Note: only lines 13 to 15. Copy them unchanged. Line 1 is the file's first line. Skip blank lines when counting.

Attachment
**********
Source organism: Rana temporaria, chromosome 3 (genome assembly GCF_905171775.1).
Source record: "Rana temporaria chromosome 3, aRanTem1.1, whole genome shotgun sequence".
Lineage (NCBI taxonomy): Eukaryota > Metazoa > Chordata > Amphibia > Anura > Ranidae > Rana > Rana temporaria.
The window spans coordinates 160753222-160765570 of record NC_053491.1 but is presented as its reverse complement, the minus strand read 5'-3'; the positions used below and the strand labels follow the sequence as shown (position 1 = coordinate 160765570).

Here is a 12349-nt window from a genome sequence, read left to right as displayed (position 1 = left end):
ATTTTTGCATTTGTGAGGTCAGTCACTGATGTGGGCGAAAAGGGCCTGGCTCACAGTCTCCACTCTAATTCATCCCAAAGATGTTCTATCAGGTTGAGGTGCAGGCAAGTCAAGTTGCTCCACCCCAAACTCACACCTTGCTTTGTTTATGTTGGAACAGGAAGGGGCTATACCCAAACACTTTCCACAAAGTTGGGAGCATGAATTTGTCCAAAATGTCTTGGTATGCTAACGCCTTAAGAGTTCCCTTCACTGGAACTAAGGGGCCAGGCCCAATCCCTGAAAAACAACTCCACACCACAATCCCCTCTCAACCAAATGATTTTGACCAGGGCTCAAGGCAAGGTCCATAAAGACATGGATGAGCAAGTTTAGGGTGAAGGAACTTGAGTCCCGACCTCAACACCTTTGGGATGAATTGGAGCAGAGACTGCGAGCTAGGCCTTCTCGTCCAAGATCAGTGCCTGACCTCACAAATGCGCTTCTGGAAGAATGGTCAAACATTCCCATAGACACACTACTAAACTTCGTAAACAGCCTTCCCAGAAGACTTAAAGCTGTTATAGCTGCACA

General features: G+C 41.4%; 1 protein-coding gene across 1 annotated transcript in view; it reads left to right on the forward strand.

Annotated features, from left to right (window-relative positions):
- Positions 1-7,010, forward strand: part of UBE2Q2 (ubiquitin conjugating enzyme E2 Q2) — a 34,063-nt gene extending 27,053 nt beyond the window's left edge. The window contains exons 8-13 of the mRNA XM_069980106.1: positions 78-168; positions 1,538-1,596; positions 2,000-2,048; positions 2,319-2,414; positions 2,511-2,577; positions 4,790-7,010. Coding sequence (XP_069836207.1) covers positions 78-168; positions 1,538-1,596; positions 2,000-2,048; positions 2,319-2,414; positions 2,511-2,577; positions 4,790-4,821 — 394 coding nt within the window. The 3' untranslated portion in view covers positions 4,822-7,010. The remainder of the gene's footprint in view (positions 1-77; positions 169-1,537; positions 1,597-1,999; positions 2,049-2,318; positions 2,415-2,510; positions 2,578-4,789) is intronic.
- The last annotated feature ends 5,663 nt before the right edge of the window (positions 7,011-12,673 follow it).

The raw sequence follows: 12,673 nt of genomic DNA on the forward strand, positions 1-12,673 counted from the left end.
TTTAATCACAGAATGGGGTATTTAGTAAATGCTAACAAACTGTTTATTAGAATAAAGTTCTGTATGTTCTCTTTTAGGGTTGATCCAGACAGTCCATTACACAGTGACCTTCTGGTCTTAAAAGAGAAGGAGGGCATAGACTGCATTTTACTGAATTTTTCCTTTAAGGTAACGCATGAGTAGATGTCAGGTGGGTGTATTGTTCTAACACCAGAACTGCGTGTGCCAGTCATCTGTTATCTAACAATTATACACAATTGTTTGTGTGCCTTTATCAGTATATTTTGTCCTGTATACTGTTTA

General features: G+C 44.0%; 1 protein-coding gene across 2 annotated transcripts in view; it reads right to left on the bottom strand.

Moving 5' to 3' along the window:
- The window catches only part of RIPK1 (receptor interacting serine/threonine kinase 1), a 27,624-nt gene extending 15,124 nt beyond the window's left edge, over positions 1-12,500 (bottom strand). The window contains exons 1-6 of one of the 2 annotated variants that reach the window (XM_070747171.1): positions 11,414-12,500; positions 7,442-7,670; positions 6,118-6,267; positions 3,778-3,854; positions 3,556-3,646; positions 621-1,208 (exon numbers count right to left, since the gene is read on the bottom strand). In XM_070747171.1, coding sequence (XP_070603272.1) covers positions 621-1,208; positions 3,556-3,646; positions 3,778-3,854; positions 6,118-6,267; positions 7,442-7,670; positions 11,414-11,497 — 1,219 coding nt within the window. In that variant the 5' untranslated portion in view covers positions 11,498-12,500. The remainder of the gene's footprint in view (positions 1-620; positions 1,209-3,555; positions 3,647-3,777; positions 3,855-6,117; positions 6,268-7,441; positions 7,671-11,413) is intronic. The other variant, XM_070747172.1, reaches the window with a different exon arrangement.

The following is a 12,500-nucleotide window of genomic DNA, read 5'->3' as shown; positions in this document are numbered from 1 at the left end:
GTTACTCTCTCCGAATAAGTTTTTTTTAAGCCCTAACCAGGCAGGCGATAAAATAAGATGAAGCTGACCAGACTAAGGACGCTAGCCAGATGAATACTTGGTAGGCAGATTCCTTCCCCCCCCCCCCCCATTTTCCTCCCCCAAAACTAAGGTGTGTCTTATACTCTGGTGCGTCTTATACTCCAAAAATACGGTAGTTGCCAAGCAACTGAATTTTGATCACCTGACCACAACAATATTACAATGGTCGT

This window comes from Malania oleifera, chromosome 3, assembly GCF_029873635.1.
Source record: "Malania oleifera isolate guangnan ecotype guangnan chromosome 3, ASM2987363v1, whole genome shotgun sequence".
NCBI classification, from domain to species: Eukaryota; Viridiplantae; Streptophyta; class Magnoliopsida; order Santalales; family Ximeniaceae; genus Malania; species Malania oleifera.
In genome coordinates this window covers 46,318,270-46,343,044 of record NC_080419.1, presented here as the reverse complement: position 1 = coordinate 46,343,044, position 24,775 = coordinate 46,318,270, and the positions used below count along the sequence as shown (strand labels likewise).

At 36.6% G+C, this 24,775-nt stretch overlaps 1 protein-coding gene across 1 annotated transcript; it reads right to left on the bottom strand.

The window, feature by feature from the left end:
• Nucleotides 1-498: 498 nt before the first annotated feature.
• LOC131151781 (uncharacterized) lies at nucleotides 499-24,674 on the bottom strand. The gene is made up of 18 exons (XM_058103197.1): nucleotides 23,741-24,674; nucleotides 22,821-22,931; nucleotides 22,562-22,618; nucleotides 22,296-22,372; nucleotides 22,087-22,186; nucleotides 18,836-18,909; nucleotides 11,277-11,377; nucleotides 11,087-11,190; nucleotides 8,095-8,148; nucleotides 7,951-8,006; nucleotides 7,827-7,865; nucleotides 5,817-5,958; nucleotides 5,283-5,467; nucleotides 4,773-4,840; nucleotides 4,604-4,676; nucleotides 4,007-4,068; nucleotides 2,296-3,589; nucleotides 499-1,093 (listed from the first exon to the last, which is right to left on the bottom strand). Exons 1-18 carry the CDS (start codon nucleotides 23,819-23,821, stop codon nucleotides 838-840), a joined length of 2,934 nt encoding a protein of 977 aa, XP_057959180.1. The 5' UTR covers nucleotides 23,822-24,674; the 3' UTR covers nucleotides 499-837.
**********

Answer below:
General features: G+C 44.0%; 1 protein-coding gene across 2 annotated transcripts in view; it reads right to left on the bottom strand.

Moving 5' to 3' along the window:
- The window catches only part of RIPK1 (receptor interacting serine/threonine kinase 1), a 27,624-nt gene extending 15,124 nt beyond the window's left edge, over positions 1-12,500 (bottom strand). The window contains exons 1-6 of one of the 2 annotated variants that reach the window (XM_070747171.1): positions 11,414-12,500; positions 7,442-7,670; positions 6,118-6,267; positions 3,778-3,854; positions 3,556-3,646; positions 621-1,208 (exon numbers count right to left, since the gene is read on the bottom strand). In XM_070747171.1, coding sequence (XP_070603272.1) covers positions 621-1,208; positions 3,556-3,646; positions 3,778-3,854; positions 6,118-6,267; positions 7,442-7,670; positions 11,414-11,497 — 1,219 coding nt within the window. In that variant the 5' untranslated portion in view covers positions 11,498-12,500. The remainder of the gene's footprint in view (positions 1-620; positions 1,209-3,555; positions 3,647-3,777; positions 3,855-6,117; positions 6,268-7,441; positions 7,671-11,413) is intronic. The other variant, XM_070747172.1, reaches the window with a different exon arrangement.